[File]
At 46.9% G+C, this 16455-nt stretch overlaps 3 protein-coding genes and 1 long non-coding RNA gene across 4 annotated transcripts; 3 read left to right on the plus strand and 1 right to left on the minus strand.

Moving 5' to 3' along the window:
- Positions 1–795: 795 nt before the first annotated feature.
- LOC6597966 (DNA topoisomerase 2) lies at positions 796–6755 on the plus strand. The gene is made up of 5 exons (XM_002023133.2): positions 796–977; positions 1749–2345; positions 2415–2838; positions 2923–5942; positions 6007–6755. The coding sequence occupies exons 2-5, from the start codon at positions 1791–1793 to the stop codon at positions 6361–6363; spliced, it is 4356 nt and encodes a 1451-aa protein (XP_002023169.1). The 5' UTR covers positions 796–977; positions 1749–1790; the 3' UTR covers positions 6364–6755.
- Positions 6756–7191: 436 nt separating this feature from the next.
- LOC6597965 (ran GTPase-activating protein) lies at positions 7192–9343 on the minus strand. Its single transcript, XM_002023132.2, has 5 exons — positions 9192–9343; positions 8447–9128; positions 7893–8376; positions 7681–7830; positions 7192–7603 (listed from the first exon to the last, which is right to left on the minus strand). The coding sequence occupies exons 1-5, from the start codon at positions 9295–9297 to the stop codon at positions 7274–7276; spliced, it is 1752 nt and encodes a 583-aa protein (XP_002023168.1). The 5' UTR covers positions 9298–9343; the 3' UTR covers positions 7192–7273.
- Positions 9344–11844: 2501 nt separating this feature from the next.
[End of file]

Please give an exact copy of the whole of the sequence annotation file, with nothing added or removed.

At 46.9% G+C, this 16455-nt stretch overlaps 3 protein-coding genes and 1 long non-coding RNA gene across 4 annotated transcripts; 3 read left to right on the plus strand and 1 right to left on the minus strand.

Moving 5' to 3' along the window:
- Positions 1–795: 795 nt before the first annotated feature.
- LOC6597966 (DNA topoisomerase 2) lies at positions 796–6755 on the plus strand. The gene is made up of 5 exons (XM_002023133.2): positions 796–977; positions 1749–2345; positions 2415–2838; positions 2923–5942; positions 6007–6755. The coding sequence occupies exons 2-5, from the start codon at positions 1791–1793 to the stop codon at positions 6361–6363; spliced, it is 4356 nt and encodes a 1451-aa protein (XP_002023169.1). The 5' UTR covers positions 796–977; positions 1749–1790; the 3' UTR covers positions 6364–6755.
- Positions 6756–7191: 436 nt separating this feature from the next.
- LOC6597965 (ran GTPase-activating protein) lies at positions 7192–9343 on the minus strand. Its single transcript, XM_002023132.2, has 5 exons — positions 9192–9343; positions 8447–9128; positions 7893–8376; positions 7681–7830; positions 7192–7603 (listed from the first exon to the last, which is right to left on the minus strand). The coding sequence occupies exons 1-5, from the start codon at positions 9295–9297 to the stop codon at positions 7274–7276; spliced, it is 1752 nt and encodes a 583-aa protein (XP_002023168.1). The 5' UTR covers positions 9298–9343; the 3' UTR covers positions 7192–7273.
- Positions 9344–11844: 2501 nt separating this feature from the next.